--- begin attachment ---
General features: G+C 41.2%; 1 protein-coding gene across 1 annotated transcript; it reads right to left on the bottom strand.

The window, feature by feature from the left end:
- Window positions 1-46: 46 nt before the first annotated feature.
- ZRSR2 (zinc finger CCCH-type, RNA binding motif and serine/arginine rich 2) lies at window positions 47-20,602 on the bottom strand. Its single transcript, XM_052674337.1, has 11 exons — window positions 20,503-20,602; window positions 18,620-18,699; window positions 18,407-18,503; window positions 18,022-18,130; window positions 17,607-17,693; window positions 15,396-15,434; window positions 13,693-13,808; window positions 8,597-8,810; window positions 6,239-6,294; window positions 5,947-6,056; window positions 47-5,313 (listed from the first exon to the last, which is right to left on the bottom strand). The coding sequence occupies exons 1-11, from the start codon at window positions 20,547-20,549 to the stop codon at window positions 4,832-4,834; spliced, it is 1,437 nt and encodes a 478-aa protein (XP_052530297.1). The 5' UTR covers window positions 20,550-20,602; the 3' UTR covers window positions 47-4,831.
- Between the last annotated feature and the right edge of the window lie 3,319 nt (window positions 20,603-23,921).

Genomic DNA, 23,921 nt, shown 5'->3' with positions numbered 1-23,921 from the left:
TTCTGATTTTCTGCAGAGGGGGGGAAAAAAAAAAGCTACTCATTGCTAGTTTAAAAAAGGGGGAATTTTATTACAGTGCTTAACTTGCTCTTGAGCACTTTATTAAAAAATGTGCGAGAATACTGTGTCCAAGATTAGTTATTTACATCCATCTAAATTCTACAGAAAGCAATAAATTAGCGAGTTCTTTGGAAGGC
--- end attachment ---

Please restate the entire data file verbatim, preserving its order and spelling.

General features: G+C 41.2%; 1 protein-coding gene across 1 annotated transcript; it reads right to left on the bottom strand.

The window, feature by feature from the left end:
- Window positions 1-46: 46 nt before the first annotated feature.
- ZRSR2 (zinc finger CCCH-type, RNA binding motif and serine/arginine rich 2) lies at window positions 47-20,602 on the bottom strand. Its single transcript, XM_052674337.1, has 11 exons — window positions 20,503-20,602; window positions 18,620-18,699; window positions 18,407-18,503; window positions 18,022-18,130; window positions 17,607-17,693; window positions 15,396-15,434; window positions 13,693-13,808; window positions 8,597-8,810; window positions 6,239-6,294; window positions 5,947-6,056; window positions 47-5,313 (listed from the first exon to the last, which is right to left on the bottom strand). The coding sequence occupies exons 1-11, from the start codon at window positions 20,547-20,549 to the stop codon at window positions 4,832-4,834; spliced, it is 1,437 nt and encodes a 478-aa protein (XP_052530297.1). The 5' UTR covers window positions 20,550-20,602; the 3' UTR covers window positions 47-4,831.
- Between the last annotated feature and the right edge of the window lie 3,319 nt (window positions 20,603-23,921).

Genomic DNA, 23,921 nt, shown 5'->3' with positions numbered 1-23,921 from the left:
TTCTGATTTTCTGCAGAGGGGGGGAAAAAAAAAAGCTACTCATTGCTAGTTTAAAAAAGGGGGAATTTTATTACAGTGCTTAACTTGCTCTTGAGCACTTTATTAAAAAATGTGCGAGAATACTGTGTCCAAGATTAGTTATTTACATCCATCTAAATTCTACAGAAAGCAATAAATTAGCGAGTTCTTTGGAAGGC